Wk 1 Francesca Woodman and Richard Avedon - Shutter speed

Theme: Blur and frozen movement

This week we are looking at blur and frozen movement.  Shutter speed - what we know is that the shutter speed controls the duration of the exposure.  Meaning how much light is allowed to reach the sensor.

Less light (1/1000 sec) - is a fast shutter speed.  This allows for movement to become frozen
More light (1 sec) - is a slow shutter speed.  This allows for the shutter to stay open longer producing images where movement is blurry.  These are often used for artistic images.

Francesca Woodman an American photographer who is best know for her black and white picture of herself and female models.  Below is an example of a slow shutter speed, where Francesca is moving.



Richard Avedon - American fashion and portrait photographer.  He is known for breaking the photography boundaries in the fashion and political world.  He was able to capture the rare emotion and unique essence of his subjects.  In addition to his work in the fashion world, Avedon was a mas…

Wk 2 - Aperture Priority (AV)

Week 2 Aperture controls the area over which light can enter your camera.

More light f/1.4 = Shallow Depth of Field (narrow)
Less light  f/22  = Greater Depth of Field (wide)
(The Depth of field is the area of the image that is in focus)

Our task in class was to take a photograph with three elements: one in the foreground close to the camera, one in the middle ground and one in the background.  Focus on the element in the foreground.  Shoot this scene with the lowest aperture your lens will allow, then F/8 and then F/22.


I chose the tripod to be in the foreground, the model to be in the middle ground and the trees to be in the background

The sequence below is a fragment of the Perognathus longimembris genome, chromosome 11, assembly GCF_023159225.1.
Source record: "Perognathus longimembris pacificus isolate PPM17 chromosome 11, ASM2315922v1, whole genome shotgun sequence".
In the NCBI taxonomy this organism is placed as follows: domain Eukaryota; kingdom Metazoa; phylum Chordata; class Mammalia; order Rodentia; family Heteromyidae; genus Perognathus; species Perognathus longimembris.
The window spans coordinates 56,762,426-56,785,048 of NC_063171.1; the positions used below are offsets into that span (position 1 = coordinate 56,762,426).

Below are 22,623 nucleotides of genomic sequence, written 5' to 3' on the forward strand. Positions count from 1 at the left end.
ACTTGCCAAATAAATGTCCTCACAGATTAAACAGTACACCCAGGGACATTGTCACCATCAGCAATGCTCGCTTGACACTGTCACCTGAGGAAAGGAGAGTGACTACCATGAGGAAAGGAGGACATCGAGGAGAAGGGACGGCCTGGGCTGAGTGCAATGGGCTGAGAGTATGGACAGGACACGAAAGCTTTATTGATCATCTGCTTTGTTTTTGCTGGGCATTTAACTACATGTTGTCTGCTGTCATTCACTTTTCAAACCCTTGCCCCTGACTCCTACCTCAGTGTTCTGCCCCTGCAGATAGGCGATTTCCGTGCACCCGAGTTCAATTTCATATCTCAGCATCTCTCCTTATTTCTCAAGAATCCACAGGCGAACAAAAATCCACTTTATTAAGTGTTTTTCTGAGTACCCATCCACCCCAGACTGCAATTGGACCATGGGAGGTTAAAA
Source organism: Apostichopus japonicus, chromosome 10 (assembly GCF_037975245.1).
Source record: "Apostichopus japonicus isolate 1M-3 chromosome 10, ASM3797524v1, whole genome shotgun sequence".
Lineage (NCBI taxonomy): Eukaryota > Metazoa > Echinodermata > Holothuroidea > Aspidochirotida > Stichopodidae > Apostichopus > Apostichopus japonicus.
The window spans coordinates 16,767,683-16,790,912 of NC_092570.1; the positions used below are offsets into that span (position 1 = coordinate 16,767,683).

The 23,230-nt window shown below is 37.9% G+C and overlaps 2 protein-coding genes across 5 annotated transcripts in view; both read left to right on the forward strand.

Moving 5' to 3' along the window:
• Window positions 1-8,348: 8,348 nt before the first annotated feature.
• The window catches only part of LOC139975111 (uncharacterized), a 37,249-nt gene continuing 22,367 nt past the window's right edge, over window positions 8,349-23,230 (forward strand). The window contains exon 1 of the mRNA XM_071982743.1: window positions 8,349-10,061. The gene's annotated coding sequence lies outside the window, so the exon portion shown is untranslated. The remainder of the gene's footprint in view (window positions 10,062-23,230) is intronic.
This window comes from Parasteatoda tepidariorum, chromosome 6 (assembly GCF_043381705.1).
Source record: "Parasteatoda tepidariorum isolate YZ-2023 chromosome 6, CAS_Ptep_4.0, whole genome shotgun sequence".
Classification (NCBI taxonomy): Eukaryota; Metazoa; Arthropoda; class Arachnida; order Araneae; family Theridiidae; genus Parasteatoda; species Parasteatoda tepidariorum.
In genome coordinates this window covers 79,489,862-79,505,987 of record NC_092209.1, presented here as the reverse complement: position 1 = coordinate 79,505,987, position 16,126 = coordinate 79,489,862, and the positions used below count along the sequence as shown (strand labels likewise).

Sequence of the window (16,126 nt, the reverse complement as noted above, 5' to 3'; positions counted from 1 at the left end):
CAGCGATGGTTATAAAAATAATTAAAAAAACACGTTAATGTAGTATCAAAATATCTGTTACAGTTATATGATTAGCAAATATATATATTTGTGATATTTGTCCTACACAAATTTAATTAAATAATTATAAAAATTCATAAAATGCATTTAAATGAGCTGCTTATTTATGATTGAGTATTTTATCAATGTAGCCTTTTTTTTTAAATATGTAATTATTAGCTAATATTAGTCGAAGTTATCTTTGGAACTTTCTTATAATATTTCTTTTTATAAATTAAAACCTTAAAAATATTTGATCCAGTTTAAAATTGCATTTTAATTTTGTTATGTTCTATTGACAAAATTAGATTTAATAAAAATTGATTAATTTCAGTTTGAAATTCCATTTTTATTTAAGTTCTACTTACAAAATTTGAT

As you can see in this photo the tripod is in focus, while the middle and background is out of focus - This is what is known as a shallow or narrow depth of field.

At this setting the depth of field stretch out towards the subject. If the subject was closer to the tripod you would be able to see her more clearer.  Although she is some distances fro…

Wk 1 - Bulb Function

Bulb function is a shutter speed setting which allows for long exposure times (wikipedia).  This function is used when there is not enough light available, such as shooting at night.  When taking photos at night the shutter needs to open longer.

Bulb function task:
Take three photos at 3", 6" and 8" - with your subject moving out of the shot 3/4 of the way through or stand in the shot. It took us a few takes to get this right - especially as it was hard to see her.

These shots were taken outside at night.  Here are some of our pictures taken with the help of my model Pela


I asked Pela to walk through this photo after 1 second - you can see her shoes  at the bottom of the shot
Pela walked through this photo after 3 seconds



I asked Pela to take a step every 2 seconds


Pela started walking through after 3 seconds,  you can see her figure as well as her shoes at the bottom of the photo ore time is equivalent to more light, so when you lack light, you can almost always co…

Week 1 - Shutter Speed (TV)

Week 1 This week we are looking at Shutter speeds.The shutter speed controls the durations of the exposure.  It is the length of time the shutter is open and where light can get in through your sensor.

Less light 1/1000 sec - freeze action
More light 1 sec - artistic blurs

Our exercises in class this week was to play around with different shutter speeds.It’s my first time using a proper tripod and I must say it’s a wee bit more sturdy and fiddly then the budget ones I’ve used before.It’s a bit daunting setting up a shot with all this fresh info churning around in my head.On top of it all there’s a knob for everything on this darn tripod – eek!!! i feel for my poor models having to wait patiently while i sort it all out.Sorry guys!
 Anyway here are some examples of shots at varied shutter speeds I've taken during the week. Still portraits As you increase the size of your aperture, you let more light into your image sensor.  This requires a shorter shutter speed.  You can see in …